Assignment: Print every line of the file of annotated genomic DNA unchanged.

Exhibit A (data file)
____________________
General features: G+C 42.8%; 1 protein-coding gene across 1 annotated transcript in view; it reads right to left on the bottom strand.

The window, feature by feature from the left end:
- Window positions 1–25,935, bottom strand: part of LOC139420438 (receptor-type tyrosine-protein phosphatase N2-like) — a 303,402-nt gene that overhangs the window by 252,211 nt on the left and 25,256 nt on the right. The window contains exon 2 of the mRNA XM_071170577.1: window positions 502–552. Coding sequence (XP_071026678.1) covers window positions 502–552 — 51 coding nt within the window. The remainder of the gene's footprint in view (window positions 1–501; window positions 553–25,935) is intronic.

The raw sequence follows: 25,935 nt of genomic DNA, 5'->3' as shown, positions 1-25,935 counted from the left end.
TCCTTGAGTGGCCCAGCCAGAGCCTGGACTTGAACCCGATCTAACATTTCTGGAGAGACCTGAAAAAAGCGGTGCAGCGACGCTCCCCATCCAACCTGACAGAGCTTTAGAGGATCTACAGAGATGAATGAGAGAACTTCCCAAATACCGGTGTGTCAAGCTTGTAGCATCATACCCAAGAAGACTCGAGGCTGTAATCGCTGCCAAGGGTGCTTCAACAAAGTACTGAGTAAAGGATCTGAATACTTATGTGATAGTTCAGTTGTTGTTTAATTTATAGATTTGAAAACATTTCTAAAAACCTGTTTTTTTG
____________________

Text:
General features: G+C 42.8%; 1 protein-coding gene across 1 annotated transcript in view; it reads right to left on the bottom strand.

The window, feature by feature from the left end:
- Window positions 1–25,935, bottom strand: part of LOC139420438 (receptor-type tyrosine-protein phosphatase N2-like) — a 303,402-nt gene that overhangs the window by 252,211 nt on the left and 25,256 nt on the right. The window contains exon 2 of the mRNA XM_071170577.1: window positions 502–552. Coding sequence (XP_071026678.1) covers window positions 502–552 — 51 coding nt within the window. The remainder of the gene's footprint in view (window positions 1–501; window positions 553–25,935) is intronic.

The raw sequence follows: 25,935 nt of genomic DNA, 5'->3' as shown, positions 1-25,935 counted from the left end.
TCCTTGAGTGGCCCAGCCAGAGCCTGGACTTGAACCCGATCTAACATTTCTGGAGAGACCTGAAAAAAGCGGTGCAGCGACGCTCCCCATCCAACCTGACAGAGCTTTAGAGGATCTACAGAGATGAATGAGAGAACTTCCCAAATACCGGTGTGTCAAGCTTGTAGCATCATACCCAAGAAGACTCGAGGCTGTAATCGCTGCCAAGGGTGCTTCAACAAAGTACTGAGTAAAGGATCTGAATACTTATGTGATAGTTCAGTTGTTGTTTAATTTATAGATTTGAAAACATTTCTAAAAACCTGTTTTTTTG